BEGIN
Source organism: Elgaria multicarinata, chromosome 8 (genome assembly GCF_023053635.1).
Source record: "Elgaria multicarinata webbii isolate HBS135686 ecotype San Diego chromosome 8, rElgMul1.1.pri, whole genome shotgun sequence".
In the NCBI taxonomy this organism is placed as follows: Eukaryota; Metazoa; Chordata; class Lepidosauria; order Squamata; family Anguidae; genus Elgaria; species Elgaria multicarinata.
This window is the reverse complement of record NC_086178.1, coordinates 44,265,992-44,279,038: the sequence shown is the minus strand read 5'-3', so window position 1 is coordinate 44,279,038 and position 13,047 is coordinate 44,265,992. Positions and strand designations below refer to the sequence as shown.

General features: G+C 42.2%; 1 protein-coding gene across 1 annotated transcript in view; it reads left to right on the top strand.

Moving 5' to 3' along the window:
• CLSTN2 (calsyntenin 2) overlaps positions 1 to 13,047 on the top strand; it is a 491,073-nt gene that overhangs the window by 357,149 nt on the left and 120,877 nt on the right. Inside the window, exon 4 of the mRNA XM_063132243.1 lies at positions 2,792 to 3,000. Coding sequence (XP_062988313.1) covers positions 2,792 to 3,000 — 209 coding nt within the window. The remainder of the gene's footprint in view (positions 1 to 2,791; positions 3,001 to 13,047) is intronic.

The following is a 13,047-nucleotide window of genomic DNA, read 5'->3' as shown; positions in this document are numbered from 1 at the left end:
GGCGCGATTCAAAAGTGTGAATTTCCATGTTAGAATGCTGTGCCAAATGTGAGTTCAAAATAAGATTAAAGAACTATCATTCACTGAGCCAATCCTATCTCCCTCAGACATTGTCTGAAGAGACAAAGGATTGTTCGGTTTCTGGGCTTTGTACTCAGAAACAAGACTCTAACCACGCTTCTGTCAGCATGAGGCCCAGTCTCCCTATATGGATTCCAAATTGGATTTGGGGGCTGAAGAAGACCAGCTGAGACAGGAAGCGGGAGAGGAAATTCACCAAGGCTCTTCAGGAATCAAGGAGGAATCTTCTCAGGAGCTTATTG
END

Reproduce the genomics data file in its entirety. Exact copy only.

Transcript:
Source organism: Elgaria multicarinata, chromosome 8 (genome assembly GCF_023053635.1).
Source record: "Elgaria multicarinata webbii isolate HBS135686 ecotype San Diego chromosome 8, rElgMul1.1.pri, whole genome shotgun sequence".
In the NCBI taxonomy this organism is placed as follows: Eukaryota; Metazoa; Chordata; class Lepidosauria; order Squamata; family Anguidae; genus Elgaria; species Elgaria multicarinata.
This window is the reverse complement of record NC_086178.1, coordinates 44,265,992-44,279,038: the sequence shown is the minus strand read 5'-3', so window position 1 is coordinate 44,279,038 and position 13,047 is coordinate 44,265,992. Positions and strand designations below refer to the sequence as shown.

General features: G+C 42.2%; 1 protein-coding gene across 1 annotated transcript in view; it reads left to right on the top strand.

Moving 5' to 3' along the window:
• CLSTN2 (calsyntenin 2) overlaps positions 1 to 13,047 on the top strand; it is a 491,073-nt gene that overhangs the window by 357,149 nt on the left and 120,877 nt on the right. Inside the window, exon 4 of the mRNA XM_063132243.1 lies at positions 2,792 to 3,000. Coding sequence (XP_062988313.1) covers positions 2,792 to 3,000 — 209 coding nt within the window. The remainder of the gene's footprint in view (positions 1 to 2,791; positions 3,001 to 13,047) is intronic.

The following is a 13,047-nucleotide window of genomic DNA, read 5'->3' as shown; positions in this document are numbered from 1 at the left end:
GGCGCGATTCAAAAGTGTGAATTTCCATGTTAGAATGCTGTGCCAAATGTGAGTTCAAAATAAGATTAAAGAACTATCATTCACTGAGCCAATCCTATCTCCCTCAGACATTGTCTGAAGAGACAAAGGATTGTTCGGTTTCTGGGCTTTGTACTCAGAAACAAGACTCTAACCACGCTTCTGTCAGCATGAGGCCCAGTCTCCCTATATGGATTCCAAATTGGATTTGGGGGCTGAAGAAGACCAGCTGAGACAGGAAGCGGGAGAGGAAATTCACCAAGGCTCTTCAGGAATCAAGGAGGAATCTTCTCAGGAGCTTATTG